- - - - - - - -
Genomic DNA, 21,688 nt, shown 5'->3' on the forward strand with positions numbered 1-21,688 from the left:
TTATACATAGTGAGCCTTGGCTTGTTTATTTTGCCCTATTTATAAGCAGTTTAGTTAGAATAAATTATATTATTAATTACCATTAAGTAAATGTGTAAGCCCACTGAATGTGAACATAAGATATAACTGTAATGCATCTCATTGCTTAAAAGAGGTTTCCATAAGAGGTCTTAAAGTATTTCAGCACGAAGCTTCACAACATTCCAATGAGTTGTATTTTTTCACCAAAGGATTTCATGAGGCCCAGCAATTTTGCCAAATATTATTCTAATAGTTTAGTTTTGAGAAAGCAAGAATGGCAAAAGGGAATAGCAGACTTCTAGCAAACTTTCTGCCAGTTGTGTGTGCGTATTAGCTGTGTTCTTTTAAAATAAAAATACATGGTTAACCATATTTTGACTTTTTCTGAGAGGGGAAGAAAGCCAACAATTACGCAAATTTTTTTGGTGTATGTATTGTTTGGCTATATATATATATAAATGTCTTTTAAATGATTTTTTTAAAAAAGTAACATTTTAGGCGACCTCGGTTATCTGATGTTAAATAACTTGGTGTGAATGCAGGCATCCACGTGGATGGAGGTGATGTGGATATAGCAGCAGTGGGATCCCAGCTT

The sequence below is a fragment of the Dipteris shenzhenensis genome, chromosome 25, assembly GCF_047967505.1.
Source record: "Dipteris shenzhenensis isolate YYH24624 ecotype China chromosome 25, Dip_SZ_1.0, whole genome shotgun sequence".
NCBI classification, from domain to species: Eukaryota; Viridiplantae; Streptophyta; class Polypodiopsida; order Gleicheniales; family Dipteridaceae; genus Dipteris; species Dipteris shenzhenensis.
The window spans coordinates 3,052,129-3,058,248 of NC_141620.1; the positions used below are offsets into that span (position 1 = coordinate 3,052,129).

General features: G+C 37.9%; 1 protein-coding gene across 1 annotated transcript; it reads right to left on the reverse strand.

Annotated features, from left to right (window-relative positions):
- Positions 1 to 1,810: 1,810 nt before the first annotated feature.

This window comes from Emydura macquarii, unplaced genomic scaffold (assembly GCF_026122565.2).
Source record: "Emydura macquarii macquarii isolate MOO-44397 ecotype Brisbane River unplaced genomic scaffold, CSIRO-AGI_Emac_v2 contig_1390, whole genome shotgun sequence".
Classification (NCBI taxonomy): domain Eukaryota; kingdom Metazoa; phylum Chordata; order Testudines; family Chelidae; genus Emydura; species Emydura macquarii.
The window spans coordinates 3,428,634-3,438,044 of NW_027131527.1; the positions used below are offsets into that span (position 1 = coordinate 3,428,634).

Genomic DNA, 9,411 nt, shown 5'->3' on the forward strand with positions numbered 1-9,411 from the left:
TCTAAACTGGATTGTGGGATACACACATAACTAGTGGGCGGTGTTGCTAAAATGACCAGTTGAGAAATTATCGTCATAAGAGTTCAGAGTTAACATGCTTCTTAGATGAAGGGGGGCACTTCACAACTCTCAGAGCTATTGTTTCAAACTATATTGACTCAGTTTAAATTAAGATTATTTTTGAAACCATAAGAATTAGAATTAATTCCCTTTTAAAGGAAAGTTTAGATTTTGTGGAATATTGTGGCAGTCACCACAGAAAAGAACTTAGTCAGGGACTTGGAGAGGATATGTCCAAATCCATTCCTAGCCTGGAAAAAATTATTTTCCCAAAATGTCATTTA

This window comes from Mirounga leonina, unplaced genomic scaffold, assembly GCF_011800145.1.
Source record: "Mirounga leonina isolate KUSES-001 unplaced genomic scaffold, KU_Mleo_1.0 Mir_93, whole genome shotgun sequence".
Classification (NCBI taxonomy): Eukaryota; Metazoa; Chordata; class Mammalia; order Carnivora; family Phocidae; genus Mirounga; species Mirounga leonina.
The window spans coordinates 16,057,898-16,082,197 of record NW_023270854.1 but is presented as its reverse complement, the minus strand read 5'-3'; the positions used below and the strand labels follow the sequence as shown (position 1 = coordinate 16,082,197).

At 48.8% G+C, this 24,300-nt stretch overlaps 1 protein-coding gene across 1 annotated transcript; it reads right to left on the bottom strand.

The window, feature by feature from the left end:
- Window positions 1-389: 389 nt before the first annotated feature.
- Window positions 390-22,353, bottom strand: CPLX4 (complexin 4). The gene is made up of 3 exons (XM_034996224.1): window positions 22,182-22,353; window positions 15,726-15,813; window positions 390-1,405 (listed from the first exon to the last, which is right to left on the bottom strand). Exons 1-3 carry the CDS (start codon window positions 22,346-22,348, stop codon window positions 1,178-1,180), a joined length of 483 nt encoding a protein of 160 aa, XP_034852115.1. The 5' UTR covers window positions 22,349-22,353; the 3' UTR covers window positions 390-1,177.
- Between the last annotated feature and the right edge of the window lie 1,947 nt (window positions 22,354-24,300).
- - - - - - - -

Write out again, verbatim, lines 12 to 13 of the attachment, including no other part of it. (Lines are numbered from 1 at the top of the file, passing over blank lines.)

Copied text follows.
Classification (NCBI taxonomy): domain Eukaryota; kingdom Metazoa; phylum Chordata; order Testudines; family Chelidae; genus Emydura; species Emydura macquarii.
The window spans coordinates 3,428,634-3,438,044 of NW_027131527.1; the positions used below are offsets into that span (position 1 = coordinate 3,428,634).